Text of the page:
What is bioenergy with carbon capture and storage (BECCS)?
Exploring how sustainable biomass can deliver negative emissions. The 3rd in our series ‘Powering to net zero’.
Bioenergy with carbon capture and storage (BECCS) is the name given to the process of capturing and permanently storing the carbon dioxide (CO2) produced when generating electricity from biomass.
Why does BECCS matter so much for decarbonisation?
When combined with carbon capture and storage, sustainable bioenergy can achieve more than carbon neutrality. In fact, it can be a source of negative carbon dioxide emissions, as carbon capture and storage permanently removes CO2 from the carbon cycle.
Experts including the Committee on Climate Change agree that negative emissions technologies (NETs) are essential in helping us meet our commitments to the Paris Climate Agreement.
BECCS is the NET that can be most easily introduced at the required scale in the coming decade. So it will have a huge role to play.
Where does the bioenergy in BECCS come from?
The majority of bioenergy is generated by boilers or furnaces using biomass fuel to produce high-pressure steam to power electricity-generating turbines.
How is the carbon captured?
BECCS employs what is known as a post-combustion carbon capture process. In this process, special solvents are used to isolate CO2 from the other flue gases produced when the biomass fuel is combusted. The CO2 captured in this way is then pressurised and transported by pipeline to be stored — without ever being released into the atmosphere.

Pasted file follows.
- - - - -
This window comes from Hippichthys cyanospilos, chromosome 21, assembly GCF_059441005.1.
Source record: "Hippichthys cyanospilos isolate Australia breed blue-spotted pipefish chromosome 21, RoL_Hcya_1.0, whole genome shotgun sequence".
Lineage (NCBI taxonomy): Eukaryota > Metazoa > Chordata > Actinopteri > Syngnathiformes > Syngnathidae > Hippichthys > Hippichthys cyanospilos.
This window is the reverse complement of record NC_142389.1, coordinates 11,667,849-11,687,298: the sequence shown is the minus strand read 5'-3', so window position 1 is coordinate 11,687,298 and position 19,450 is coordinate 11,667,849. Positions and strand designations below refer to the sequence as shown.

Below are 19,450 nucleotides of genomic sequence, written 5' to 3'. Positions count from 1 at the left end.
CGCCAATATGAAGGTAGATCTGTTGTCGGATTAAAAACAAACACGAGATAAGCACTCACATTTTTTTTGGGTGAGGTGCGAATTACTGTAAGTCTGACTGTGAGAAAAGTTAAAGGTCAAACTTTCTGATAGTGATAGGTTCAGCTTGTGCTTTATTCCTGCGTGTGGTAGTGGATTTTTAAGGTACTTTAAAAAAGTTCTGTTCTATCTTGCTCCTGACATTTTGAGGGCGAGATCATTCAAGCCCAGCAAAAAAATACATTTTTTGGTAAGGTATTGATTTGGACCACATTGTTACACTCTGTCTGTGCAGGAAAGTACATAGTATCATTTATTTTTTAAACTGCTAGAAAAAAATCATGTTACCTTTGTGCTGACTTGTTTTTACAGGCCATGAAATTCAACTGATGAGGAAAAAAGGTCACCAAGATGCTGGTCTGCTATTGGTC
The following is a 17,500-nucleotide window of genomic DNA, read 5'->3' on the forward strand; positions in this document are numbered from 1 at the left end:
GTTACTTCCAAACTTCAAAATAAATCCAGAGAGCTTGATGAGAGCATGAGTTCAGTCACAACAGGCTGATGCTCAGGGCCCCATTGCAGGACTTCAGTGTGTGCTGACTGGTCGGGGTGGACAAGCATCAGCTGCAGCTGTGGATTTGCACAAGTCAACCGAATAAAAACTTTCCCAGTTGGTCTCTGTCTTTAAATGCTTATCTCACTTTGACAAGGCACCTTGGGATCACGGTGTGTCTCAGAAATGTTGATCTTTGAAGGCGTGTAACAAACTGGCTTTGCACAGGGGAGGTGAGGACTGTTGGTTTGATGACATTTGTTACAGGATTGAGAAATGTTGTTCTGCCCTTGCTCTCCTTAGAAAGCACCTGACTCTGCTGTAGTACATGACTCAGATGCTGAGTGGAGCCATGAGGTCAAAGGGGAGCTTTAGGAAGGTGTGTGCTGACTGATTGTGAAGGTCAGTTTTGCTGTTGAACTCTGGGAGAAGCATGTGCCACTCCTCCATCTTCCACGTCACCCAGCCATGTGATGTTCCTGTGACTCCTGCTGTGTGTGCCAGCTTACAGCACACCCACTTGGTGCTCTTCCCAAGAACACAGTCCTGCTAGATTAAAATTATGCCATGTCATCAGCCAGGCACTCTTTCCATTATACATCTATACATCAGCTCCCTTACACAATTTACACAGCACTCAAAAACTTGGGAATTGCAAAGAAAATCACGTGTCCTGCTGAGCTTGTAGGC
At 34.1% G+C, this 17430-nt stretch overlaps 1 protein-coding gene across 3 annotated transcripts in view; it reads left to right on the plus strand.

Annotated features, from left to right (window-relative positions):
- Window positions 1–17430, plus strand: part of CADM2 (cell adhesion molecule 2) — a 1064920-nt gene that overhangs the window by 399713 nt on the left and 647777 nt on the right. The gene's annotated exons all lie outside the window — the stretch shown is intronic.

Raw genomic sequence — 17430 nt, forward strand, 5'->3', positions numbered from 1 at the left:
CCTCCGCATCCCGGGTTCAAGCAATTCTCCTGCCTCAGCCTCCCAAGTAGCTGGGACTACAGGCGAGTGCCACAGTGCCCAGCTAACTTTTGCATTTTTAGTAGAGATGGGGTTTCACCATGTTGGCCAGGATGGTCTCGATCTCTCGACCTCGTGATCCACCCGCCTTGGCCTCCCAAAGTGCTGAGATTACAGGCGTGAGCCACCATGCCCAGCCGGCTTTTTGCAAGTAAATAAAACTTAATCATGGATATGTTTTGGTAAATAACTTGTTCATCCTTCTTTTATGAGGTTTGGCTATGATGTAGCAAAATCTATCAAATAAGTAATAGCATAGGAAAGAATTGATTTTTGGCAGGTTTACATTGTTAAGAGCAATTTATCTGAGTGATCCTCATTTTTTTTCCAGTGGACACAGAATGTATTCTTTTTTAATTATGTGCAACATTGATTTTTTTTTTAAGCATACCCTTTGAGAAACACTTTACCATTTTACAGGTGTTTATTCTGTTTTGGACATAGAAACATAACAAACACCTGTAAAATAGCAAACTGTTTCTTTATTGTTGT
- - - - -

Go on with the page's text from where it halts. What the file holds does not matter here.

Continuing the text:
How is the captured carbon stored?
Once captured, CO2 can be injected into porous rock formations which occur naturally. These could include unused natural gas reservoirs, unworkable coal beds, or water permeable rocks that are saturated with salt water known as saline aquifers. This safe and permanent process is called sequestration.
As time passes, the captured and sequestered CO2 may undergo a chemical reaction with the minerals around it, holding it in mineral storage.
The facts about BECCS
- Just two 600+ megawatt (MW) biomass units, upgraded with carbon capture technology, are all that would be needed to deliver 40% of the negative emissions the Climate Change Committee states will be required from BECCS in order for the UK to reach net-zero by 2050
- BECCS could help remove 20–70 million tonnes of CO2 per year in the UK by 2050
- The UK offers 70 billion tonnes of potential CO2 storage space around the UK, according to the British Geological Survey